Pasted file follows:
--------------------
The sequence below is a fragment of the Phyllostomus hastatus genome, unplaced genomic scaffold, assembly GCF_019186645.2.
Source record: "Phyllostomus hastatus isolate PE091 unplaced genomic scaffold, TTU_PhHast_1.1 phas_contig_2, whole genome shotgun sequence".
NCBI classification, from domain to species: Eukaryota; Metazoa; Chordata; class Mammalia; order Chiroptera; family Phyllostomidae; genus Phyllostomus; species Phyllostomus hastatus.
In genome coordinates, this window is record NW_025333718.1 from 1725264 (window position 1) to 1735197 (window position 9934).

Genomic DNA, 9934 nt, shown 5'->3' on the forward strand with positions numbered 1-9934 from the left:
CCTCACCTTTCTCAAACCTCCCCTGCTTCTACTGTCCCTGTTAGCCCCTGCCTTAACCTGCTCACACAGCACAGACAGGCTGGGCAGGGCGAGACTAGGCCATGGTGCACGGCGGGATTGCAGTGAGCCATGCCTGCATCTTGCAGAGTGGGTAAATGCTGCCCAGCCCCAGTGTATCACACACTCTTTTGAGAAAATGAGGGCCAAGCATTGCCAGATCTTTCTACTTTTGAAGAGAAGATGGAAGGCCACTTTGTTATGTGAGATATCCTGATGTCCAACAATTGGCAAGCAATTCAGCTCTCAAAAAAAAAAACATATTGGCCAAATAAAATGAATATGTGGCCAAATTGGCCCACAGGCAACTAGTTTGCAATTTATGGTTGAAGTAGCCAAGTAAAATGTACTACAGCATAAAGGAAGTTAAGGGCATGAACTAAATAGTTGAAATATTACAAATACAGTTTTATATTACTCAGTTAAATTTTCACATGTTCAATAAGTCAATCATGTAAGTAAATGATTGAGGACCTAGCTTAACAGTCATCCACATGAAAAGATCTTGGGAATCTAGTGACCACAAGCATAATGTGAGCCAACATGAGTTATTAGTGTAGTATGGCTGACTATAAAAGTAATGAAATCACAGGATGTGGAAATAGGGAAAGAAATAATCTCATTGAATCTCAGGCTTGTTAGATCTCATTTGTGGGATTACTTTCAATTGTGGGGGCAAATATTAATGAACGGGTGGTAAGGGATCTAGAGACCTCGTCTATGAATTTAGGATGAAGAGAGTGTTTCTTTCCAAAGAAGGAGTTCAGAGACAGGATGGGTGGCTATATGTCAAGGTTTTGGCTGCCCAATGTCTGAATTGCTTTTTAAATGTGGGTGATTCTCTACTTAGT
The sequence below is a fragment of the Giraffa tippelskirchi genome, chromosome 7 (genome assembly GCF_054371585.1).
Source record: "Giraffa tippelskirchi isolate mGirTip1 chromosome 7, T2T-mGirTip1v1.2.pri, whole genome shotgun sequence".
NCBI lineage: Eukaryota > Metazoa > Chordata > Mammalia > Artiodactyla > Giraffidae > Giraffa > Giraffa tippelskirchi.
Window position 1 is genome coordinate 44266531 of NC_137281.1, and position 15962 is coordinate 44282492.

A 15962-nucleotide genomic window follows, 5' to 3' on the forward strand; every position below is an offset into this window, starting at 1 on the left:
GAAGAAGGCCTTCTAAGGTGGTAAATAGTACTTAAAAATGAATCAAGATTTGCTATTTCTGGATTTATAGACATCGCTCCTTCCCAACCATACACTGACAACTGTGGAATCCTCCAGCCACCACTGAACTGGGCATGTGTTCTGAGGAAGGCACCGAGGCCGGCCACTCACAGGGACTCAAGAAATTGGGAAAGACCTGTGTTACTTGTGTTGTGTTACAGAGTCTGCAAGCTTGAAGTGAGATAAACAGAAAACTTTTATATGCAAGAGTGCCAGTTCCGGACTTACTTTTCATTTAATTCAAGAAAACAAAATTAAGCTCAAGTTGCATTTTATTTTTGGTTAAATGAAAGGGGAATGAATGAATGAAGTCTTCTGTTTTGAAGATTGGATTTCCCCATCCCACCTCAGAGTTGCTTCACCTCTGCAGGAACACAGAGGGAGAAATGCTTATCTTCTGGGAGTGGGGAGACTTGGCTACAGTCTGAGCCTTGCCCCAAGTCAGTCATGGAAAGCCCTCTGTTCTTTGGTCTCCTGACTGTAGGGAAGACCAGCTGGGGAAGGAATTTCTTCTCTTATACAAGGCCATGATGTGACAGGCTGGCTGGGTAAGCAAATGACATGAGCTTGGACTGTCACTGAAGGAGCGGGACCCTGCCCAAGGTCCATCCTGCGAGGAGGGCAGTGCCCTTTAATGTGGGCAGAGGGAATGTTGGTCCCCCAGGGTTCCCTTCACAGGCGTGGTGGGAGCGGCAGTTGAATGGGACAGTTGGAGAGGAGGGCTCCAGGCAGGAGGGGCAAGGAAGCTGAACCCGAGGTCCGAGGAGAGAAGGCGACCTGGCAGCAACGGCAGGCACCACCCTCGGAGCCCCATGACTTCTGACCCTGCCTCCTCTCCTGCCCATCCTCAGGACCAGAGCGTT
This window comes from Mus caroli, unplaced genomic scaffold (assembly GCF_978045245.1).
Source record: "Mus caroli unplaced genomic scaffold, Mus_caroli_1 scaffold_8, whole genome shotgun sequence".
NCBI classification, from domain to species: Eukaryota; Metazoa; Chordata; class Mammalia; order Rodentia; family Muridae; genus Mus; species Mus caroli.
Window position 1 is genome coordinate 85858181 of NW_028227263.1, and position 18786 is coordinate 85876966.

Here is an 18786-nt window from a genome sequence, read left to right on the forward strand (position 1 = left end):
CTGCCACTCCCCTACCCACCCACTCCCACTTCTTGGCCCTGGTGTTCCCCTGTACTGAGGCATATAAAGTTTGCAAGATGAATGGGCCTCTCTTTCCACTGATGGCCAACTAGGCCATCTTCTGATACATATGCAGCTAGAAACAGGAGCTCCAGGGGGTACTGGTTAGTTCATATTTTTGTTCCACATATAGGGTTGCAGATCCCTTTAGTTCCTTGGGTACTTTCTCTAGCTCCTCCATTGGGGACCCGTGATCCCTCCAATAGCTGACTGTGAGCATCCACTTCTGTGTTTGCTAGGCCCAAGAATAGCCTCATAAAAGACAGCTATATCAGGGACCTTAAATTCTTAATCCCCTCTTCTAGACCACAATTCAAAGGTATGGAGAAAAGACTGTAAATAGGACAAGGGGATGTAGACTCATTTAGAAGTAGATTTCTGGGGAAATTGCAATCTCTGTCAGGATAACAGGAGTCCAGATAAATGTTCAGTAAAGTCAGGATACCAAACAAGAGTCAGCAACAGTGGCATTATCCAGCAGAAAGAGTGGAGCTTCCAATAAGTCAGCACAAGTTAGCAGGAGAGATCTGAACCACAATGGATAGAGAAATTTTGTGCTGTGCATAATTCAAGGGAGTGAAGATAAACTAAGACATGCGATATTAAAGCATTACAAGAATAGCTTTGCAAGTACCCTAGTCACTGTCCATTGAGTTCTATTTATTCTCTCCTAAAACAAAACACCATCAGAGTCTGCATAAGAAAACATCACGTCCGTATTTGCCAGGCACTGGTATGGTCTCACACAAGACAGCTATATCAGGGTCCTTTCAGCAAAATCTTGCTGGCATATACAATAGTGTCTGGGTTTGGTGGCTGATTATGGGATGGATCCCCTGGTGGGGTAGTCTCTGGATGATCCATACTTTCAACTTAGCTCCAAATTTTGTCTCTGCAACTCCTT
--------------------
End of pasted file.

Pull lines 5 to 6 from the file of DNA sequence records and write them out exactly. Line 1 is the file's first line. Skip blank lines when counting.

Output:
Genomic DNA, 9934 nt, shown 5'->3' on the forward strand with positions numbered 1-9934 from the left:
CCTCACCTTTCTCAAACCTCCCCTGCTTCTACTGTCCCTGTTAGCCCCTGCCTTAACCTGCTCACACAGCACAGACAGGCTGGGCAGGGCGAGACTAGGCCATGGTGCACGGCGGGATTGCAGTGAGCCATGCCTGCATCTTGCAGAGTGGGTAAATGCTGCCCAGCCCCAGTGTATCACACACTCTTTTGAGAAAATGAGGGCCAAGCATTGCCAGATCTTTCTACTTTTGAAGAGAAGATGGAAGGCCACTTTGTTATGTGAGATATCCTGATGTCCAACAATTGGCAAGCAATTCAGCTCTCAAAAAAAAAAACATATTGGCCAAATAAAATGAATATGTGGCCAAATTGGCCCACAGGCAACTAGTTTGCAATTTATGGTTGAAGTAGCCAAGTAAAATGTACTACAGCATAAAGGAAGTTAAGGGCATGAACTAAATAGTTGAAATATTACAAATACAGTTTTATATTACTCAGTTAAATTTTCACATGTTCAATAAGTCAATCATGTAAGTAAATGATTGAGGACCTAGCTTAACAGTCATCCACATGAAAAGATCTTGGGAATCTAGTGACCACAAGCATAATGTGAGCCAACATGAGTTATTAGTGTAGTATGGCTGACTATAAAAGTAATGAAATCACAGGATGTGGAAATAGGGAAAGAAATAATCTCATTGAATCTCAGGCTTGTTAGATCTCATTTGTGGGATTACTTTCAATTGTGGGGGCAAATATTAATGAACGGGTGGTAAGGGATCTAGAGACCTCGTCTATGAATTTAGGATGAAGAGAGTGTTTCTTTCCAAAGAAGGAGTTCAGAGACAGGATGGGTGGCTATATGTCAAGGTTTTGGCTGCCCAATGTCTGAATTGCTTTTTAAATGTGGGTGATTCTCTACTTAGT